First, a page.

I Have Narcolepsy

This episode documents two young women suffering from both narcolepsy and cataplexy. Narcolepsy affects sleeping patterns and causes excessive daytime sleeping, while cataplexy results in sudden loss of muscle control. Their narratives shift between two models moving from a chaos narrative to a quest narrative.

Julie’s chaos narrative begins as having recently been diagnosed with this chronic condition and hesitates toward taking medications fearing the adverse effects will be as incapacitating as the condition itself.  Contrarily, Katie has been suffering for nearly a decade and is taking excessive amounts of adderall to remain awake during the day. Characteristic of the chaos narrative, both women “attempt to take control of their situation but there efforts are futile.” Additionally, their chaos narratives are “witnessed by close friends and family that share in their pain and frustrations.” Julie is struggling with her mother’s decision for medications despite risk to her heart, while Katie’s boyfriend is discontent with her overmedicating and is pushing her to stop taking the drugs. As there is no cure that exists, both women view their illness “as a permanent state that will only get worse with no hope of returning to a normal life” distinctive of the chaos narrative. This makes it challenging for them to even perform simple, everyday tasks. Julie is rarely in the drivers seat and Katie struggles with keeping a job. Katie models the chaos narrative when she discusses her dissatisfaction with her boyfriend and her feelings after she ceases taking her medications.  (Lecture 4.2)

After eliminating medications yielded unfavorable consequences, Katie’s narrative switches from chaos to quest. Katie realized by continuing as she had been and excessively medicating she wouldn’t lead a long life because of the side effects to the drugs thus “accepting her illness as part of her new identity making her stronger in other social roles.” Katie and her boyfriend cut down her previous dosage by more than half, she functions better at work and her relationship with her boyfriend becomes stronger. Julie discovers alternate therapies such as chiropractic medicine, in addition to medications, make her more alert and have fewer cataplexy attacks. Julie becomes more comfortable with her condition and opens up to her friends. This is when we see her chaos narrative switch to a quest narrative. Accepting her condition “allows her to reflect on what’s most important.” Julie joins school government and is striving to achieve her goal of becoming an anesthesiologist. (Lecture 4.2)

One stigma in this narrative is presented when the boyfriend says Katie needs to try harder. There is a social stigma that people with narcolepsy and cataplexy are able to control their sleeping habits and behaviors more but choose not to. Additionally, there is a stigma on the amount of medications necessary to balance the symptoms caused by the disease.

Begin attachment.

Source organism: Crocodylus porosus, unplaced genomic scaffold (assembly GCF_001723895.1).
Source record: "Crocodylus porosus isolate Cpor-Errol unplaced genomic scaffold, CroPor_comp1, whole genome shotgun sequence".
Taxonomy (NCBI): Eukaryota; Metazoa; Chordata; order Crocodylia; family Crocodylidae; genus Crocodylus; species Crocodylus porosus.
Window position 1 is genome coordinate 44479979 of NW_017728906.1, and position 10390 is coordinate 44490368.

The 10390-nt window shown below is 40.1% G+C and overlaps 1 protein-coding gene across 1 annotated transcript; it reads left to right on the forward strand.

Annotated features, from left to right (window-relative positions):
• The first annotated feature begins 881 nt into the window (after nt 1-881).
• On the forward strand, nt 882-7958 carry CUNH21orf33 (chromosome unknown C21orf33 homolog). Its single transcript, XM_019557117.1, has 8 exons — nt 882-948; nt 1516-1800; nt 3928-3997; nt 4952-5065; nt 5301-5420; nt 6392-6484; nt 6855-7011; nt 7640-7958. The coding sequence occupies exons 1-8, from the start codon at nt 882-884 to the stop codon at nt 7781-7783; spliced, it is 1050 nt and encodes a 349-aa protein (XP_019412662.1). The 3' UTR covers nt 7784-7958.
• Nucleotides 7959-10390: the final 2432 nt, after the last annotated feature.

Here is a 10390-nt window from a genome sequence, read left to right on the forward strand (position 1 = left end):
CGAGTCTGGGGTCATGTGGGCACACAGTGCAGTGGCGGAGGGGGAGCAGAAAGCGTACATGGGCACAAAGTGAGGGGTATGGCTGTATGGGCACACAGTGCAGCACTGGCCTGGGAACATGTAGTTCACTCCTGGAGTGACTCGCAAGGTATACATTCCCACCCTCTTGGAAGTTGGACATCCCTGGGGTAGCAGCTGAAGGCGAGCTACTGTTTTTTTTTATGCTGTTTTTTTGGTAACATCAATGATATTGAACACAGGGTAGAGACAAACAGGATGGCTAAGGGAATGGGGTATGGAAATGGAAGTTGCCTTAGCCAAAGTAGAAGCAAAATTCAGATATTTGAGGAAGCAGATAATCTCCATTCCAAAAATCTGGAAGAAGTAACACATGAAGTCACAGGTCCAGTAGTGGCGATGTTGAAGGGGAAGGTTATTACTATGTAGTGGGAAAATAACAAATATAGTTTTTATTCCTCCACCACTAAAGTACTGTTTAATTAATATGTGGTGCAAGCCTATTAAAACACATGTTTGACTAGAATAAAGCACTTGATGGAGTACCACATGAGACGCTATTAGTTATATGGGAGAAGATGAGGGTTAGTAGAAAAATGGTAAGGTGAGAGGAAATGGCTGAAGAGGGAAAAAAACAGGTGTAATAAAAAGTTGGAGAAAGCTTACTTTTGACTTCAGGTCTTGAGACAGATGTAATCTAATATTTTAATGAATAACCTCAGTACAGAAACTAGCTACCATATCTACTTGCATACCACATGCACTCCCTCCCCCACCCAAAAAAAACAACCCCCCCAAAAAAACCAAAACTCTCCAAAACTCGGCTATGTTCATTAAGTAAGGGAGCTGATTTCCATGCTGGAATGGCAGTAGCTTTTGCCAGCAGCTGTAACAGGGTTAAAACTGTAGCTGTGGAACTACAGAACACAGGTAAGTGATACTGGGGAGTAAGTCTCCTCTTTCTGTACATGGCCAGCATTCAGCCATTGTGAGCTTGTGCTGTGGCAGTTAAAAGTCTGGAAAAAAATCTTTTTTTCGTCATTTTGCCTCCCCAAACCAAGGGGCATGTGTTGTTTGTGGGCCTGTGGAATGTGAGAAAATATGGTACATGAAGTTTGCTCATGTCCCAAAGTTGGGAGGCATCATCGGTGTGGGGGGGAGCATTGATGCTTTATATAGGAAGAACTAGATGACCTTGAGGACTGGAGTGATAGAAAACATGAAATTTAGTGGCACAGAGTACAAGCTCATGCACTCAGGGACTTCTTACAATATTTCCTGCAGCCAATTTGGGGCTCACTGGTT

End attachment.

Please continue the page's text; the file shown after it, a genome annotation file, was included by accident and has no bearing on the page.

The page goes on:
Julie had a negative experience with a medical professional when no empathy was showed towards her when she spoke of her adverse feelings to taking drugs that may be harmful to her health.

Katie and Julie both acknowledge their health is abnormal, submitted to the care of a professional, medical doctor for medications or chiropractors for additional therapy, and were excused from regular responsibilities including driving or working. Katie was even supervised when she showered by her boyfriend. These are all behavioral examples of the rights and responsibilities exhibited by both women as a result of them suffering from an illness. (Lecture 4.1)

Illness narratives are satisfying and inspiring and their usefulness to patients includes making sense of their suffering and adjusting to new medical and social identities. The family feels less isolated and others managing their own suffering have a model that can show them how to work actively with their illness experience in ways that improve their lives. (Lecture 4.2)


Lecture 4.1 Experiencing Illness. Week 4: Experimental Approach.” ANP 204 course website. http://anthropology.msu.edu/anp204-us14/week-4-lecture-1

Lecture 4.2 Illness Narratives. Week 4: Experimental Approach. ANP 204 course website.http://anthropology.msu.edu/anp204-us14/week-4-lecture-2/

MTV. “True Life: I Have Narcolespy”. Director Carlos Puga. MTV video, 41:12. October 18, 2011. http://www.mtv.com/shows/truelife/

This Post Has 1 Comment

  1. Cherie Griffey says:

    With this episode of true life focusing on narcolepsy and cataplexy I decided to choose another illness that is quite similar to narcolepsy. Narcolepsy is a chronic brain disorder that involves poor control of sleep-wake cycles. Unfortunately with narcolepsy your sleeping pattern is thrown off and you have extreme daytime sleepiness and you usually have “sleep attacks”. Narcolepsy also involves for you to loose muscle control due to strong emotions which is cataplexy.
    The illness I decided to go with is idiopathic hypersomnia which is sleeping too much without a clear cause. Idiopathic hypersomnia is also known as hypersomnia. With hypersomnia you can take naps that do not relieve drowsiness, you have a difficult time waking up from your sleep leaving you to feel confused or disoriented. More symptoms would be feeling the need to sleep during the day at any given time or you have increased sleep which would be 14 to 18 hours per day. Hypersomnia and narcolepsy are similar because they are both sleep disorders. I am not sure what could influence this experience other than taking medicine for it because it seems like a pretty difficult illness to deal with. There is no cure without medicine when it comes to dealing with these illnesses.

    “Idiopathic Hypersomnia: MedlinePlus Medical Encyclopedia.” U.S National Library of Medicine. U.S. National Library of Medicine, n.d. Web. 27 July 2014.

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